DramaLondonReviewVAULT Festival

Jollof Wars – VAULT Festival, London

Reviewer: Richard Maguire

Writer: Gail Egbeson

Director: Lucy Dear

Despite a good deal of enthusiasm, Jollof Wars playing at the VAULT Festival seems a little undercooked and under-prepared. A farcical battle between Nigeria and Ghana to see who can produce the best jollof is, ultimately, a little soggy.

British-Ghanaian Kojo (with no list available characters’ names are approximate) is dating a British Nigerian girl, Kelechi, but their relationship is hampered by the culture clash between the two African countries, best seen in the competition of which nation’s jollof, a rice dish popular in West Africa, is more tasty. When Kojo meets his prospective mother-in-law for the first time he brings a jar of shito that he says brings out the flavour of the rice. She is horrified: her rice needs no condiments.

There are a few other subplots that keep the first half of the show moving. Kojo’s friend Eddie is having a secret affair. Kelechi’s sister uses magic in order to try and get Kojo’s Jamaican friend to fall in love and marry her. But strangely these stories are forgotten in the Judge Judy scene where a judge must decide which country’s jollof is the best.

This courtroom scene goes on for far too long, and is only saved by the imaginative final minutes. It is also in this scene where the banter takes on a more serious tone and Kojo is questioned whether his dislike for Nigerian food hides a hatred for Nigerian people. But again, this line of thought goes nowhere.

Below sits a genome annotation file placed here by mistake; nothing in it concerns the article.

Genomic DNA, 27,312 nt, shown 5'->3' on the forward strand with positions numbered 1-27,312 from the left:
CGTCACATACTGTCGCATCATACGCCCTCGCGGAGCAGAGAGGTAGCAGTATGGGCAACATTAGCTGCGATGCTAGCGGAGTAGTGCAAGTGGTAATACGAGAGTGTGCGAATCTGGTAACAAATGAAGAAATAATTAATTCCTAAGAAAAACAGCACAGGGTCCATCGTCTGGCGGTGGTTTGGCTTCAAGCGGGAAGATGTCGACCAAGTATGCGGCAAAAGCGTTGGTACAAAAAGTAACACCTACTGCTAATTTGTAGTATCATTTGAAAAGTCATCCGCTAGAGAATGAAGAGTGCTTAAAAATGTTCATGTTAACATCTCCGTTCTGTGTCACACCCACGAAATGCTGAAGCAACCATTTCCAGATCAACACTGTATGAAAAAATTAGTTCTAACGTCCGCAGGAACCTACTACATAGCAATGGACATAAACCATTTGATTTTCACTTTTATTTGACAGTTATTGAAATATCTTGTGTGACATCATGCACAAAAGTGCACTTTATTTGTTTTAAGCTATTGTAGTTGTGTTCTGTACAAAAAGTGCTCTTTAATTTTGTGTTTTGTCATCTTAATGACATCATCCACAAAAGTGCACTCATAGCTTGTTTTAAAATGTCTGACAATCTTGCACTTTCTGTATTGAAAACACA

The cast is young and energetic, but perhaps they need more time to inhabit their roles. Stephanie Stevens as the mother is hilarious while the leads Maximus Morgan and Steffi Igbinovia are likeable and funny. The Network Theatre, with its old-fashioned rake, is possibly not the right space for them either. The actors’ voices are too easily muffled, and too many lines are delivered to the floor. The audience needs to be closer, possibly around all sides becoming part of the show itself.

Purple Moon Drama has been taking Jollof Wars around schools, and perhaps that is where it is more comfortable. That said, it has found its audience with plenty of people with West African heritage attending the opening night. But overall, the show needs more life, more colour and more spice.

Runs until 16 February 2020

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